Forget E-Books

Print-on-demand could be publishing's future

A few years back, e-books looked as though they would take the market by storm. The grand promise was that the low cost of publishing and distributing books electronically would transform publishing forever. But so far, e-books have enjoyed only modest success, mainly in such niche areas as textbooks. It seems consumers dont want to give up their ink-and-paper libraries just yet.

Behind the scenes, though, a different kind of technology — called print-on-demand — is subtly altering the publishing landscape in many of the ways that e-book proponents had predicted. Print-on-demand technology promises to lift many of the book-publishing industrys traditional restrictions, allowing more authors to publish their work and providing consumers access to a broader array of less-expensive books.

Traditional offset presses use camera copies or digital forms, which are placed on film and then on plates. The preparation required for a run reduces speed and flexibility, so its only cost-efficient for printings of about 1,000 copies or more. Printing on demand, which uses specialized computer printers and back-end software, costs more per copy than traditional offset printing, but the setup costs are far lower. With print-on-demand systems, its feasible to print a few hundred books — or even a single copy.

"What this has done is dramatically shifted the economics," says Ed Marino, president and CEO of Lightning Source, an on-demand printer. "The cost to publish a book in the old days was thousands to tens of thousands of dollars. To us, its $100." Marino says its the sophisticated back-end software — not the printing technology — that is fueling the revolution in on-demand printing.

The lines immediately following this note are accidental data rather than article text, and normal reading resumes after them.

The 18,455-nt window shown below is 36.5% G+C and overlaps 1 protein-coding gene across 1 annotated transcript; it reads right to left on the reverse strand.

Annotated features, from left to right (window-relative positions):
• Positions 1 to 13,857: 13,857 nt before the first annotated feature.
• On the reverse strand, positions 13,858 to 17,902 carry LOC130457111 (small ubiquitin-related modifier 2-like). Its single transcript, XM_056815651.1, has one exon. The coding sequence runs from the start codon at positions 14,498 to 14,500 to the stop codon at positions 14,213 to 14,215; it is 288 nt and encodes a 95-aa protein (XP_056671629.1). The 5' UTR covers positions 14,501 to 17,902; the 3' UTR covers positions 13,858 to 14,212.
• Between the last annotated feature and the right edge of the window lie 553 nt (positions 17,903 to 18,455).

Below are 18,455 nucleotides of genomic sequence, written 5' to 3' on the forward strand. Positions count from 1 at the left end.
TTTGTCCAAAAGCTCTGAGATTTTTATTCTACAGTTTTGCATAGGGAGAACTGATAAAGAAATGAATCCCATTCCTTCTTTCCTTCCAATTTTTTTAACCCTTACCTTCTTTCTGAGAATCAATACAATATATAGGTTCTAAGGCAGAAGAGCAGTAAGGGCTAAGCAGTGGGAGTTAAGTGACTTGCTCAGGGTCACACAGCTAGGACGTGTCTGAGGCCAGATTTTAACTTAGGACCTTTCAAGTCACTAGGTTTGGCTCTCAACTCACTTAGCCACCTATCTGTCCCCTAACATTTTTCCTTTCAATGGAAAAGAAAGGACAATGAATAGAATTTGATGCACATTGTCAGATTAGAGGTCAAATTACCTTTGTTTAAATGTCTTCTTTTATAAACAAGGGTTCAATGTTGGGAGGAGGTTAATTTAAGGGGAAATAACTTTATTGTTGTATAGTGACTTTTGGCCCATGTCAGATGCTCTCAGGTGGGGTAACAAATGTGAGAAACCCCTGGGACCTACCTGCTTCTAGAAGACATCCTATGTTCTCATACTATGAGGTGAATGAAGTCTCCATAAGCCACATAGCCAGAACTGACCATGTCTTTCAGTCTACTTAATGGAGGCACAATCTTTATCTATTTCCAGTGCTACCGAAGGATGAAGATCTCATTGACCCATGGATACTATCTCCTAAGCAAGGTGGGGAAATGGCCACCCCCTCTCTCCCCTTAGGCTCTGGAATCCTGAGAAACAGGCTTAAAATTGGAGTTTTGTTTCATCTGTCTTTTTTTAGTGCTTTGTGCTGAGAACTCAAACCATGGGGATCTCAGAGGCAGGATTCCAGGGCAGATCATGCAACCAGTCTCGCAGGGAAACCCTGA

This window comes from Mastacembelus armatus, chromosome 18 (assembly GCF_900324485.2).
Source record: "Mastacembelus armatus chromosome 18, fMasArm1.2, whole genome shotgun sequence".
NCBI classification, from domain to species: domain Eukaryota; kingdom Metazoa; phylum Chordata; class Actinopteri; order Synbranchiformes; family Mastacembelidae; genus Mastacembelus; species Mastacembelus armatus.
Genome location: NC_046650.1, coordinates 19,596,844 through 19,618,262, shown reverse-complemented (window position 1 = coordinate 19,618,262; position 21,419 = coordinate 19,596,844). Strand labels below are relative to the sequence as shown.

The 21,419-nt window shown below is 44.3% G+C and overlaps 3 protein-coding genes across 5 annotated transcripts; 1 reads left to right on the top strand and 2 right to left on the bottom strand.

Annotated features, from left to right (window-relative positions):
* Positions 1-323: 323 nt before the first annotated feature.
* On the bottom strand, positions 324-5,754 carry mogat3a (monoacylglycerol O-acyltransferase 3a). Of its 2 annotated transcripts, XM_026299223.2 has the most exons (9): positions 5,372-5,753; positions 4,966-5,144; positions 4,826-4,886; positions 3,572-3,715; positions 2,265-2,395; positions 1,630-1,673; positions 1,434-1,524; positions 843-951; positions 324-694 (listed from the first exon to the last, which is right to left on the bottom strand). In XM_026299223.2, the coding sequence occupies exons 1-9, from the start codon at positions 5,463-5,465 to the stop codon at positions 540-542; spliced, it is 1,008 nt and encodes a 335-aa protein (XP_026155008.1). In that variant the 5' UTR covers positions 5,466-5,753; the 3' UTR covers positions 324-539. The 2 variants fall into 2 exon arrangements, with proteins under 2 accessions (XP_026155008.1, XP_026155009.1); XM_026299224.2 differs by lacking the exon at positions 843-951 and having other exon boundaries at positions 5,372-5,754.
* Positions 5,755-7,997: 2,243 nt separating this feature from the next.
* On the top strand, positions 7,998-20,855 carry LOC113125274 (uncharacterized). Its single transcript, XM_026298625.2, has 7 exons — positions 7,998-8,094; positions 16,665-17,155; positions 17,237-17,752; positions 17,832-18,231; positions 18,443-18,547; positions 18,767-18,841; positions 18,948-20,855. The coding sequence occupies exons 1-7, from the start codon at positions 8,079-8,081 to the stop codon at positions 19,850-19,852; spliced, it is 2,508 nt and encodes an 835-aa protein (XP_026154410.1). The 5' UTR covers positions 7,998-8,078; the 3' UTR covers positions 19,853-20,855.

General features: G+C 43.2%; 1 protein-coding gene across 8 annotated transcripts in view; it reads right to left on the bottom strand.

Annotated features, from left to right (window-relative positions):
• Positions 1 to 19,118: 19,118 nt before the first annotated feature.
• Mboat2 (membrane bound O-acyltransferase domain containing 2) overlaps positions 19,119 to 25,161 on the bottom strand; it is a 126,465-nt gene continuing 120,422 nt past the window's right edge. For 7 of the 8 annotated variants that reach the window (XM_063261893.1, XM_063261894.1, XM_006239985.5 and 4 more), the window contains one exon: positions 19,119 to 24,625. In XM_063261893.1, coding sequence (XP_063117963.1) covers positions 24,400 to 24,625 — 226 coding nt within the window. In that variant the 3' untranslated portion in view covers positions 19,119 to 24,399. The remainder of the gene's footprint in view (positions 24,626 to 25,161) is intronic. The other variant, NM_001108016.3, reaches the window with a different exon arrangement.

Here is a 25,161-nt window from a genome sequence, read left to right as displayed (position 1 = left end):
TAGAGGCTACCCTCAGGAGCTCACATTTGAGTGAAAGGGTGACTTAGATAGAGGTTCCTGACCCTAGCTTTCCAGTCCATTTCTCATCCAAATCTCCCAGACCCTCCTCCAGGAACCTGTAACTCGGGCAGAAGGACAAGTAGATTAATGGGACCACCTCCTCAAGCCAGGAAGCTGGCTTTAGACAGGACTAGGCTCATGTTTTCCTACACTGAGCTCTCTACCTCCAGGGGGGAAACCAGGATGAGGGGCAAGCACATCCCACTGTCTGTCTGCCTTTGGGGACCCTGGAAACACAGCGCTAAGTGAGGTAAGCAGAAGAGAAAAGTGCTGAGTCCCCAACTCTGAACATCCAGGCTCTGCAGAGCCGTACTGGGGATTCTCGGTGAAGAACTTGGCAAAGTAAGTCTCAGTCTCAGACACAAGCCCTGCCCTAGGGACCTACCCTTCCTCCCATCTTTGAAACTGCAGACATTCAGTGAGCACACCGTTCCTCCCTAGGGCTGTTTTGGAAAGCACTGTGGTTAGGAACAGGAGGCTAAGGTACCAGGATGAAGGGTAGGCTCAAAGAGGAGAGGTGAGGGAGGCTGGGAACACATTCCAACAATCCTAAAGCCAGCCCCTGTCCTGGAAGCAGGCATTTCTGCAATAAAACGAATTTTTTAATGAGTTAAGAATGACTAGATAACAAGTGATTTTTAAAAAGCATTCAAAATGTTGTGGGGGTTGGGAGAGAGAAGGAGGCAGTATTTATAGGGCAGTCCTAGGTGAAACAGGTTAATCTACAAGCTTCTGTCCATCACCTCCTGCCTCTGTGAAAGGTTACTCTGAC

The new economics of print-on-demand mean that books can remain "in print" and cheaply available, even when the demand is very low. While the next Harry Potter book will still be run on offset printers, for large-print editions or titles published long ago, on-demand printing may be the only feasible way to make them available.

"Of the roughly 60,000 books forced out of print each year, some should go out of print, but many of the rest could be kept available, on-demand, indefinitely," says Peter Perine, vice president and general manager of Xeroxs publishing division. Xerox sells print-on-demand machines that can print, cover and glue a 300-page, 6-inch-by-9-inch book in roughly a minute.

The technology also makes it easier for writers to publish books, since it reduces the economic risk of publishing a book that generates low demand. Indeed, several Web sites — such as, and Random Houses Xlibris — enable first-time authors to publish and order single copies of their books.

For publishers, print-on-demand technology is a chance to increase sales and lower costs. Smaller runs mean lower warehousing costs, and keeping books in print lets publishers sell more copies of each book over a longer lifetime. It also means more efficient distribution of books, because a digital copy can be transferred electronically to printers in distant markets.

Book Vending Machines?